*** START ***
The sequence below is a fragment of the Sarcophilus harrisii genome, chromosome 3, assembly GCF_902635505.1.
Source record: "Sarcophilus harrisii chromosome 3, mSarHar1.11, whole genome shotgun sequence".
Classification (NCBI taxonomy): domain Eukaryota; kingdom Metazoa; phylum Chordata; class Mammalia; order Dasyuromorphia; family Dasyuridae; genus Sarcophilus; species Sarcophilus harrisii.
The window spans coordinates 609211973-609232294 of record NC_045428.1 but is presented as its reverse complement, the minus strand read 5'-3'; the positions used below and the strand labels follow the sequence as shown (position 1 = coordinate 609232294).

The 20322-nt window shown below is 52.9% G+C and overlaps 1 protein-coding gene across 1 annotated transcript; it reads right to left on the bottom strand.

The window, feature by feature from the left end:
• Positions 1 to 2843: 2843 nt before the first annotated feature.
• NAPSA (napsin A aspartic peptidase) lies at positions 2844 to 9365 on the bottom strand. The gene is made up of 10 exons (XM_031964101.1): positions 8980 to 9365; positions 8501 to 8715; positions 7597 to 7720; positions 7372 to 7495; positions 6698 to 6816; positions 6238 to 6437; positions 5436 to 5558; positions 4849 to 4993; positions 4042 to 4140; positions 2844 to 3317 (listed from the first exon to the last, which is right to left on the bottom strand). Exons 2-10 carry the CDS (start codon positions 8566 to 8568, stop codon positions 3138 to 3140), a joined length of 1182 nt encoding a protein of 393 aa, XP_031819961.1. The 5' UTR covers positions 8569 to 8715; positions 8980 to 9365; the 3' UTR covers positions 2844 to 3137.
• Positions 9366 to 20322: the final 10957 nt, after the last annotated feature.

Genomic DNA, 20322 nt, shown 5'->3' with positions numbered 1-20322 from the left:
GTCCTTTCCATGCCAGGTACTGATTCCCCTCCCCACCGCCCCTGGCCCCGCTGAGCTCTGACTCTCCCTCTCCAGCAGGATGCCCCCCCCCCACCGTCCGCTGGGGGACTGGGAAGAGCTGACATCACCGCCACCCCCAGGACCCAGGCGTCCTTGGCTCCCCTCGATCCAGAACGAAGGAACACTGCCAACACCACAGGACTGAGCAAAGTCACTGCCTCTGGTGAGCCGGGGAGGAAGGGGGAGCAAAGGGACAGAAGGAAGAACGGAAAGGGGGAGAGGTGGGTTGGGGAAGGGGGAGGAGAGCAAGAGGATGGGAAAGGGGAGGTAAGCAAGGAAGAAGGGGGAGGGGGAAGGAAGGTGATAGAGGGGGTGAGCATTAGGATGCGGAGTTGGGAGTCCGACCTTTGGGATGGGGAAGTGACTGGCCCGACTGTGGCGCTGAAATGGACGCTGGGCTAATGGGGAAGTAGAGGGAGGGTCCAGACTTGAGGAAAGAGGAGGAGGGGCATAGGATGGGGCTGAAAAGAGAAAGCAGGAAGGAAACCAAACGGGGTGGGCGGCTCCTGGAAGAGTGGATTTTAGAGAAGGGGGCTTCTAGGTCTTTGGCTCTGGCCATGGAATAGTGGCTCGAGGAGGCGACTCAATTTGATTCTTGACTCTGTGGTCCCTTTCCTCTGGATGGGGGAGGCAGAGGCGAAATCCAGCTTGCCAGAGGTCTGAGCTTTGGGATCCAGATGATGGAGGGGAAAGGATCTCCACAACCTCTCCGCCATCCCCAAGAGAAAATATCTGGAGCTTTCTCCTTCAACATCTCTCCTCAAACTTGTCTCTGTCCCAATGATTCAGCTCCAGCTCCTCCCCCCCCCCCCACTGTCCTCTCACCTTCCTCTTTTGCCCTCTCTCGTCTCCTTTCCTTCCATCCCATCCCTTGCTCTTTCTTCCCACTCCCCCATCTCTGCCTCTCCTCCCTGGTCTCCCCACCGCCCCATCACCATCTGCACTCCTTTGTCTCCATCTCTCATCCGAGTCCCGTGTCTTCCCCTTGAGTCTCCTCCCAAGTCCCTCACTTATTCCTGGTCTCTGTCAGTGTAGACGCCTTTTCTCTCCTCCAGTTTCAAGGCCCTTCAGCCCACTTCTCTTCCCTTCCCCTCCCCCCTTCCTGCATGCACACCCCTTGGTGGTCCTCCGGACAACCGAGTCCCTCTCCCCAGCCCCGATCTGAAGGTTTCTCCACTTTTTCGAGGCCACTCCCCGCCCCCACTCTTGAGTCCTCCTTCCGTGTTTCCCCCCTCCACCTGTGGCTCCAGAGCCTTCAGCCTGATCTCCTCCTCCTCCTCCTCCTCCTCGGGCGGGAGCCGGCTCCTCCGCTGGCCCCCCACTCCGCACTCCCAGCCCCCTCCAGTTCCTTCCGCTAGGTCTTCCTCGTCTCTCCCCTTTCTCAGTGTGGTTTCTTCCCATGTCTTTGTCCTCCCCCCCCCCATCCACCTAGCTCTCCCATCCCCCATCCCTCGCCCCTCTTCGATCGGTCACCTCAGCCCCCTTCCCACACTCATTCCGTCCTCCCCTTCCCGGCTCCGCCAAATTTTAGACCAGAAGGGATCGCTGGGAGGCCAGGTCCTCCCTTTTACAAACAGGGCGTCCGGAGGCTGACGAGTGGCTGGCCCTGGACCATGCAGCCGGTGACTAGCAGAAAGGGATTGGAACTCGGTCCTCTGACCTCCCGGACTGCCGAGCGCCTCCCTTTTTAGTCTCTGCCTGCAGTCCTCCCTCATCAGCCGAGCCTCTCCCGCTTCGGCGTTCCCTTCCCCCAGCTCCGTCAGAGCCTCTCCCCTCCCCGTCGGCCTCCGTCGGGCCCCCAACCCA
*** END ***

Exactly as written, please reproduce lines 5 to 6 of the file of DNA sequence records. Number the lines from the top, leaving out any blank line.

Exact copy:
The 20322-nt window shown below is 52.9% G+C and overlaps 1 protein-coding gene across 1 annotated transcript; it reads right to left on the bottom strand.

The window, feature by feature from the left end: